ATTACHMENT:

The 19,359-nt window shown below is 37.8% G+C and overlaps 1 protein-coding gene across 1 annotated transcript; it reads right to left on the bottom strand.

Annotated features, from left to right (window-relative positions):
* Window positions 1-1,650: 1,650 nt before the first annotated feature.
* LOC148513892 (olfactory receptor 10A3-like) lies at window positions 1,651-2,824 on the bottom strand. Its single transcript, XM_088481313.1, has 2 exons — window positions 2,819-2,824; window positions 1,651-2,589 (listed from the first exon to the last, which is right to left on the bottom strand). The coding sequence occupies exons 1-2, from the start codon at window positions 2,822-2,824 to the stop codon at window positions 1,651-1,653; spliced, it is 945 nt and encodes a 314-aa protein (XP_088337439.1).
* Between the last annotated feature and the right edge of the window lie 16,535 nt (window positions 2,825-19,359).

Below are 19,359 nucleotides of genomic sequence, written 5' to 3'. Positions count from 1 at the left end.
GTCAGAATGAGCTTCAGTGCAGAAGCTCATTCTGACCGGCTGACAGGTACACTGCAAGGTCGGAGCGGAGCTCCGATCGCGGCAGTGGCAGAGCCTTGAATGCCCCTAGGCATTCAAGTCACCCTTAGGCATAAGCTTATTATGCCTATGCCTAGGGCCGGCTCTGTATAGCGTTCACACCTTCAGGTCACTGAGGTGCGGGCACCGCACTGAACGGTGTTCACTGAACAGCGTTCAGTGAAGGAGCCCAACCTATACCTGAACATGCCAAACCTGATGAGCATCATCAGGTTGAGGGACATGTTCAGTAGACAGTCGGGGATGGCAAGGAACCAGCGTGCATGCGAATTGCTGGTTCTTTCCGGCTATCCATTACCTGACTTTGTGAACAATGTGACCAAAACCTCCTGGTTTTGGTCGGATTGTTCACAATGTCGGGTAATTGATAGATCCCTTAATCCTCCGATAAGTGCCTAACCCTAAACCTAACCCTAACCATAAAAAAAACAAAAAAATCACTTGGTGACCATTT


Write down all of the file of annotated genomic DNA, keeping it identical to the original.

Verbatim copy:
The 19,359-nt window shown below is 37.8% G+C and overlaps 1 protein-coding gene across 1 annotated transcript; it reads right to left on the bottom strand.

Annotated features, from left to right (window-relative positions):
* Window positions 1-1,650: 1,650 nt before the first annotated feature.
* LOC148513892 (olfactory receptor 10A3-like) lies at window positions 1,651-2,824 on the bottom strand. Its single transcript, XM_088481313.1, has 2 exons — window positions 2,819-2,824; window positions 1,651-2,589 (listed from the first exon to the last, which is right to left on the bottom strand). The coding sequence occupies exons 1-2, from the start codon at window positions 2,822-2,824 to the stop codon at window positions 1,651-1,653; spliced, it is 945 nt and encodes a 314-aa protein (XP_088337439.1).
* Between the last annotated feature and the right edge of the window lie 16,535 nt (window positions 2,825-19,359).

Below are 19,359 nucleotides of genomic sequence, written 5' to 3'. Positions count from 1 at the left end.
GTCAGAATGAGCTTCAGTGCAGAAGCTCATTCTGACCGGCTGACAGGTACACTGCAAGGTCGGAGCGGAGCTCCGATCGCGGCAGTGGCAGAGCCTTGAATGCCCCTAGGCATTCAAGTCACCCTTAGGCATAAGCTTATTATGCCTATGCCTAGGGCCGGCTCTGTATAGCGTTCACACCTTCAGGTCACTGAGGTGCGGGCACCGCACTGAACGGTGTTCACTGAACAGCGTTCAGTGAAGGAGCCCAACCTATACCTGAACATGCCAAACCTGATGAGCATCATCAGGTTGAGGGACATGTTCAGTAGACAGTCGGGGATGGCAAGGAACCAGCGTGCATGCGAATTGCTGGTTCTTTCCGGCTATCCATTACCTGACTTTGTGAACAATGTGACCAAAACCTCCTGGTTTTGGTCGGATTGTTCACAATGTCGGGTAATTGATAGATCCCTTAATCCTCCGATAAGTGCCTAACCCTAAACCTAACCCTAACCATAAAAAAAACAAAAAAATCACTTGGTGACCATTT